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Dallas Green speaks about the loss of his granddaughter

Feb 17, 2011, 6:15 AM EST

Dallas Green

As you certainly remember, Christina Taylor Green, the 9-year-old girl who was killed during the shooting rampage in Tucson last month, was the granddaughter of ex-MLB manager Dallas Green and the daughter of current Dodgers scout John Green. Yesterday, Dallas Green, who works as a consultant for the Phillies,  spoke to the media about his family’s loss.

I’m struck by Green’s bluntness. We’re so used to hearing cliches when someone dies, especially children. About God’s plan, and little angels looking down and all sorts of things that, while understandable for those grieving to cling to, have become somewhat empty and, in a strange way, desensitizing.  Green’s sense of loss and his concern for his son and his family is far more palpable than we’re used to hearing in these situations and thus more affecting:

“Baseball helps me.  You sink yourself into your work and you don’t see a little girl with a hole in her chest as much … This isn’t about me.  It’s about my son, John, and his family. They are hurting desperately. It’s a terrible thing on John, Roxanna and Little D. I can get through it, but they’re going to hurt like the devil for a long time … This is still the best country in the world to live in.  You would hope there would be some understanding that there are crazies in the world.”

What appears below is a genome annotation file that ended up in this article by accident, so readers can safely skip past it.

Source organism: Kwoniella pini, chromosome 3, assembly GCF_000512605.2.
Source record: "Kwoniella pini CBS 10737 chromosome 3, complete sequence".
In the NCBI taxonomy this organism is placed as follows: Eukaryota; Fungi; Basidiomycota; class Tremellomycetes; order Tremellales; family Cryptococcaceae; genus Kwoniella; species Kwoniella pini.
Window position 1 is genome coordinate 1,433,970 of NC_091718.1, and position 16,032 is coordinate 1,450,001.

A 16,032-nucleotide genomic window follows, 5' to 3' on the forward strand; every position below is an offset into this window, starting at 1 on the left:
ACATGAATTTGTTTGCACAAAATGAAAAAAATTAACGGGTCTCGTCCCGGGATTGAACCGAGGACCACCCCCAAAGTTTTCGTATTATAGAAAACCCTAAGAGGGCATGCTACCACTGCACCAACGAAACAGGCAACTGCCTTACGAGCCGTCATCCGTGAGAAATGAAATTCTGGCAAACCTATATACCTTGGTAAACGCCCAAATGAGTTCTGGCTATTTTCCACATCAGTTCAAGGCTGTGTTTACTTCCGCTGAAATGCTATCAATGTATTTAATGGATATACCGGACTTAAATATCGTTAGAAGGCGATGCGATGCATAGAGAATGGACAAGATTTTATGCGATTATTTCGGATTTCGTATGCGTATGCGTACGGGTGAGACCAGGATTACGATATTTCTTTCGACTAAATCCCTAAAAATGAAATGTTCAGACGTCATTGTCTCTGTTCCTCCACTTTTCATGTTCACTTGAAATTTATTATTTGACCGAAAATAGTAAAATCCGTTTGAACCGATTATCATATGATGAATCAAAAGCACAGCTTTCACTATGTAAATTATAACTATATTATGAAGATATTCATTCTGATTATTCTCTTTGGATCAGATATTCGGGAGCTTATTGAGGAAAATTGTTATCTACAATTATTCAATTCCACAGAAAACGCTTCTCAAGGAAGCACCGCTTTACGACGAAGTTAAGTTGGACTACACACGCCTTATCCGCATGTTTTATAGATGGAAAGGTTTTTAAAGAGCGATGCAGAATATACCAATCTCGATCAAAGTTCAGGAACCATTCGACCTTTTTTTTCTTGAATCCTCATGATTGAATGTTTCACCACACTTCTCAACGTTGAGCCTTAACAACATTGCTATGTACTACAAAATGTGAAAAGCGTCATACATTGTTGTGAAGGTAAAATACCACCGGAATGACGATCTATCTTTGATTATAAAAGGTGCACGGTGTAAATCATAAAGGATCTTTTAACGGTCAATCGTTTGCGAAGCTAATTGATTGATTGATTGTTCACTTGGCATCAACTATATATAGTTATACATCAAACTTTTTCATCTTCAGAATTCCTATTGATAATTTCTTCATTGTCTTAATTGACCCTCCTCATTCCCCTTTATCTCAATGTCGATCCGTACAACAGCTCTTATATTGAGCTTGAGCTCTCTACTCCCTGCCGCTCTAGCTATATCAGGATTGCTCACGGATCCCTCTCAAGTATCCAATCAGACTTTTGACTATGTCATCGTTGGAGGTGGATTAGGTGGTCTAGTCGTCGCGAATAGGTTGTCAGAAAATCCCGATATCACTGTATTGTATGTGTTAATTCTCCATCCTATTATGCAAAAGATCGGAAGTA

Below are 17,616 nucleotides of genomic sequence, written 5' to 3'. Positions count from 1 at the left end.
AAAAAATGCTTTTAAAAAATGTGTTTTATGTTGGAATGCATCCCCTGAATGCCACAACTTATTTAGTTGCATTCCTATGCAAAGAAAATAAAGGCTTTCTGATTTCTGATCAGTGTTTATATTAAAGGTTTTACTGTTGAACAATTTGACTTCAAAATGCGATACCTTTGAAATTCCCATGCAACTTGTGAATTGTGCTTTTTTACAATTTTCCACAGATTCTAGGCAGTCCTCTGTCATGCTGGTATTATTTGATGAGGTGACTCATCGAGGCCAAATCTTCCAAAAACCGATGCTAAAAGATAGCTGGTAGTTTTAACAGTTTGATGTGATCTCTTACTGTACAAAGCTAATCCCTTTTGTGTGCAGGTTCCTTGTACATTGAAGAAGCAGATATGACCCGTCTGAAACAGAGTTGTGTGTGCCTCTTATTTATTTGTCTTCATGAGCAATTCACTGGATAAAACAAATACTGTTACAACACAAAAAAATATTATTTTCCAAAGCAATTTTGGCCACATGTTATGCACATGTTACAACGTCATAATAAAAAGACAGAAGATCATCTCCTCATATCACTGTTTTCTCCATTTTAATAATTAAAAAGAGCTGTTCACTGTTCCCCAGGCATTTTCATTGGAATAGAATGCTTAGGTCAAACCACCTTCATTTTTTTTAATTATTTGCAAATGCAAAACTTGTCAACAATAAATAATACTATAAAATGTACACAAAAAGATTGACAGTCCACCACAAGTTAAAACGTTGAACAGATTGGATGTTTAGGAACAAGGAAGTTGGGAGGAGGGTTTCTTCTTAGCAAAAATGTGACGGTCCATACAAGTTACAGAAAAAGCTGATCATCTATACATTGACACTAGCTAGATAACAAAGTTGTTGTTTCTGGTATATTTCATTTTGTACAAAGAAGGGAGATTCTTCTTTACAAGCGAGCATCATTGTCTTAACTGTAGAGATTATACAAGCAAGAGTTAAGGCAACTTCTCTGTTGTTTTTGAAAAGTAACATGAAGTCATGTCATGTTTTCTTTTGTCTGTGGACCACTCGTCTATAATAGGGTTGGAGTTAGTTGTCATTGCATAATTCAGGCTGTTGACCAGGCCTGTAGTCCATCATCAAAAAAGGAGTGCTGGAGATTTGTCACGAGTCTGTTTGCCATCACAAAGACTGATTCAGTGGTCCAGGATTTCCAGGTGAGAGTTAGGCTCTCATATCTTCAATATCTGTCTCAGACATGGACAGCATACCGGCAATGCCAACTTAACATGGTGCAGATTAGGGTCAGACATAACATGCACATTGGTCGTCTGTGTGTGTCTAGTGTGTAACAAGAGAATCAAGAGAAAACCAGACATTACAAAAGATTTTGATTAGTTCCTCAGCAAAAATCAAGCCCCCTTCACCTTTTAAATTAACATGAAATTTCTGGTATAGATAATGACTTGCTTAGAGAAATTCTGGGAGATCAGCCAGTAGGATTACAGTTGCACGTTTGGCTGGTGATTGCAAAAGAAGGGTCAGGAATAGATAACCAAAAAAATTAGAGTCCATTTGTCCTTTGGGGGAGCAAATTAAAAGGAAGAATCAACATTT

There are crazies in the world.  And, as Springsteen sang, there’s a meanness. And more chaos than we dare admit. We try to convince ourselves that there is not. That there is an order to things and purpose.  Part of that unsavory business in which so many felt the need to cast the Tucson shooting into political terms is part of that. There must be a cause, we tell ourselves.  Our orderly universe cannot just unravel like that without a purpose and intention.  Someone — someone who isn’t mentally deranged like the shooter — is to blame.